I’m sure he didn’t hear my muttered thanks and wouldn’t have cared if he did, but I had reason once again to be grateful that Doyle wanted me alive. My heart, already pounding in my chest thanks to the jump down and near-death experience, received another shock when Tumble landed next to me. I flashed him a big grin and looked up, expecting to see Kenner leaping down next. Through the mist, I saw that the werewolf had not been so lucky. He struggled in the grips of clinkers on either side of him. I only hoped he would buy us enough time to figure out how to leave the relentless clinkers behind for good.

He didn’t. Two clinkers followed us down immediately, landing a little ways away on either side of us. And if they followed us down once, they could do it again, and then we’d be out of catwalks to land on. So down wouldn’t work and the sides were blocked. That only left going back up, and I realized I had something that might help me with that. I kneeled down, pulled my cocoon bag onto the floor, and started to open it. Matthias grabbed my hand to stop me.

Leaning in, he said, “What are you up to?”

“I have something to slow them down!”

“No surprises,” he said and let me go.

The clinkers moved ever closer, cautious in their steps on the slick metal floor. I pulled my grapple gun out, attached a claw hook to it, and slid my bag back on. I set the gun down and motioned for Tumble, who stood awaiting the clinker’s arrival, to pay attention. With my back to Matthias, I pointed down at my gun, then up, and then cupped my hands and mimed rapidly lifting them up.

Tumble looked up at how high above us the catwalk was, back at how near the clinker was, and then looked at me and shrugged. Without any hesitation, he ran at me and stepped into my cupped hands. I stood up and hefted him into the air. When my hands were as high as they could go, he leapt off. Through our combined efforts, he sailed upward far enough to latch onto the underside of the catwalk above us.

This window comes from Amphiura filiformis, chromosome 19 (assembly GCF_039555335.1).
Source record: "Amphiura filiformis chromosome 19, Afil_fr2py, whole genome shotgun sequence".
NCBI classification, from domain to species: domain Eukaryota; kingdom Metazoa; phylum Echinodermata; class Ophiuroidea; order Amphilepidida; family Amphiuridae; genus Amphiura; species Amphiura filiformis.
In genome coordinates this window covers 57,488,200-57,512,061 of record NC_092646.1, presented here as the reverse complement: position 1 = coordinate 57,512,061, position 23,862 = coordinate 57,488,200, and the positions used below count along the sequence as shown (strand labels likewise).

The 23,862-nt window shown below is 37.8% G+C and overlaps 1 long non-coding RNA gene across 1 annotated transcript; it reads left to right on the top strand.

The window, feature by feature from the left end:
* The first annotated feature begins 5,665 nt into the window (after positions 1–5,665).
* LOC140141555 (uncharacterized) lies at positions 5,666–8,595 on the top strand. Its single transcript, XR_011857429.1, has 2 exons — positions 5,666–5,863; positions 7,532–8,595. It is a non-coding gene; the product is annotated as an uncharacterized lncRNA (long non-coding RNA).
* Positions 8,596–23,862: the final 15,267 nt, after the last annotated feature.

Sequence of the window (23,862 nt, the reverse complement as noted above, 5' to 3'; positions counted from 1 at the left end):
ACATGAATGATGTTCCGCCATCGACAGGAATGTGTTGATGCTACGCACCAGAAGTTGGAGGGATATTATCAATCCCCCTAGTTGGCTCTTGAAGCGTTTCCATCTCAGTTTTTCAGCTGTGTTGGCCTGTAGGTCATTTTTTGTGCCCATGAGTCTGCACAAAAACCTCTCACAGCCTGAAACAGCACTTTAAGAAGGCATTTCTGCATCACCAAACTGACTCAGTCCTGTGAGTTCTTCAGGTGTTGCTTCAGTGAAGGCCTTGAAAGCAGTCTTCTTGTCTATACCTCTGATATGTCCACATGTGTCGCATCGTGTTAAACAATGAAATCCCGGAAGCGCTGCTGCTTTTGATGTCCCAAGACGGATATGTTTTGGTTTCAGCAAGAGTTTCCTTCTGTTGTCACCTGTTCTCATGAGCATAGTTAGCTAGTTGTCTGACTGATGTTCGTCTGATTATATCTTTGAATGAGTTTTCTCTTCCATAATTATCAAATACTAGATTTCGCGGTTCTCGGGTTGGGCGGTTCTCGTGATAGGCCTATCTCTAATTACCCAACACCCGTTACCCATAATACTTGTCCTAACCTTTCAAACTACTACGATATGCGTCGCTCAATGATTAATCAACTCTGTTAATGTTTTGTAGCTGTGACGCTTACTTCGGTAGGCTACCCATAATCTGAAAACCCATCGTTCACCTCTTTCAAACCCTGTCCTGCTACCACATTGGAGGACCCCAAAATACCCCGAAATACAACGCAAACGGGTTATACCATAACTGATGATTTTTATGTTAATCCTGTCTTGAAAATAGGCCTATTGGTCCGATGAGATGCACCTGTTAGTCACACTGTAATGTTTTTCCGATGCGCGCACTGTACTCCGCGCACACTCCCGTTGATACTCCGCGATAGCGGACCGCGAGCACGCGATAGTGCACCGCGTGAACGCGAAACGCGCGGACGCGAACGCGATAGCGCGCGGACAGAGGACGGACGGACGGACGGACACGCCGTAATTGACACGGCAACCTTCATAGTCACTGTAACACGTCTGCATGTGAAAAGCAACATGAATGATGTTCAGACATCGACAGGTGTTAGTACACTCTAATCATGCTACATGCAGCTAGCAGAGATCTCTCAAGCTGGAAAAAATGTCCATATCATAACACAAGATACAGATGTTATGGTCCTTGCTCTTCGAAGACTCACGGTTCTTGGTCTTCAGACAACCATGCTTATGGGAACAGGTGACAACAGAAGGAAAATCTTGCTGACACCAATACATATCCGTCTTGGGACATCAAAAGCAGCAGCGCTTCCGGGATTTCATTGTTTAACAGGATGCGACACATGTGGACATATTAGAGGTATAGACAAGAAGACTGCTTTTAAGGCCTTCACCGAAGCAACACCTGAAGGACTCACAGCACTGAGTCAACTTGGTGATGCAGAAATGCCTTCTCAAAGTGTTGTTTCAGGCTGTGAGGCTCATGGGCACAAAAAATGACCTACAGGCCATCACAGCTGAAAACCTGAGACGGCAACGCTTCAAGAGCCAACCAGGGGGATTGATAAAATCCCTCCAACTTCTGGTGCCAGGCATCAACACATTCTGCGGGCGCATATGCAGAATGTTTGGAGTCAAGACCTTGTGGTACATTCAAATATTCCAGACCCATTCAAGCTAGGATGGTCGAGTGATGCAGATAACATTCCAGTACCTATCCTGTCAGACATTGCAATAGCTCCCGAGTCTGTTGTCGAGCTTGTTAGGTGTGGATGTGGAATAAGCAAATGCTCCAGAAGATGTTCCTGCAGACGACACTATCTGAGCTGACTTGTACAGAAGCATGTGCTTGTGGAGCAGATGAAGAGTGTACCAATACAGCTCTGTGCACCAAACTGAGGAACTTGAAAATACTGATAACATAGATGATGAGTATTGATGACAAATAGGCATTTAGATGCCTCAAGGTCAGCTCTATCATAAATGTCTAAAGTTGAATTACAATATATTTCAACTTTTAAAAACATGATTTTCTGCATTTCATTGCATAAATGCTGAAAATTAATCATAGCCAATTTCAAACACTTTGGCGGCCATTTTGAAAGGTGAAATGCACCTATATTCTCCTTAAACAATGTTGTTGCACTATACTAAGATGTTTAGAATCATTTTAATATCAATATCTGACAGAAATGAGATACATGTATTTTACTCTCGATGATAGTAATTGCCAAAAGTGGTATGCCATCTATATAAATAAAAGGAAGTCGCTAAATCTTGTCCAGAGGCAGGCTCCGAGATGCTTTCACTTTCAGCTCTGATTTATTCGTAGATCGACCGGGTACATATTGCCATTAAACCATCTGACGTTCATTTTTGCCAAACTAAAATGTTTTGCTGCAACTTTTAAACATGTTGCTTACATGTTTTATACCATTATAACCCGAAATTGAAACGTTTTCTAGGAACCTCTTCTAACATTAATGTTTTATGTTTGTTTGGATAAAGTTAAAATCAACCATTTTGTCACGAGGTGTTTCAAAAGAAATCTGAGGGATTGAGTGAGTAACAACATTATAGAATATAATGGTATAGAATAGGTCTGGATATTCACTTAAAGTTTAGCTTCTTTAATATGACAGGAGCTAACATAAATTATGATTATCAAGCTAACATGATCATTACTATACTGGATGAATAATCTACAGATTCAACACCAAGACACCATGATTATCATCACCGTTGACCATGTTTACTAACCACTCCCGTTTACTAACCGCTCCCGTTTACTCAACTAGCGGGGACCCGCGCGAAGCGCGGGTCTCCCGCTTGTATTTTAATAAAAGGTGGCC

Now it was my turn. I picked up the grapple gun, turned to face Matthias, and nodded. He looked up at Tumble and then back at me.

“I thought you said down,” he yelled.

“I lied,” I said, and took a leap of faith over the railing, grapple gun in hand. My insane plan was almost worth it for the look on his face alone.

I twisted in mid-air, aimed at a higher catwalk, and squeezed the trigger. The rockets fired and the grappling hook rattled, but it remained firmly in place. Before I could think of some quick fix, the gun became too hot to hold and I reflexively threw it away. My entire plan had counted on that gun working, but it had jammed. Now I was falling without hope of rescue, retreating from the light, from the clinkers, from Matthias and Tumble, as water churned in sheets around me and all I knew was the dark embrace of the abyss. And still I fell.

* * *

Continue to Part 47.

12/30/12 News: The Only City Left is now listed on the Web Fiction Guide, a wonderful place to find all sorts of online fiction. If you are so inclined, I would appreciate any ratings/reviews/recommends on that site to help get TOCL noticed. Thanks!

If you enjoyed this post, please click the image below to give The Only City Left a vote on Top Web Fiction. (One vote allowed per week.)

Click here to vote for The Only City Left on Top Web Fiction!

#

Logo Credit:The TOCL logo is courtesy of Jande Rowe of the webcomic Aedre’s Firefly. If you haven’t already read AF, I encourage you to go check it out. Not only does Jande produce the comic, she reviews other long-form webcomics, gives tips and instructions on creating a comic, and is endlessly supportive of other creators. For a great review that will bring you up to speed on Aedre’s Firefly, check out this page at Webcomic Alliance.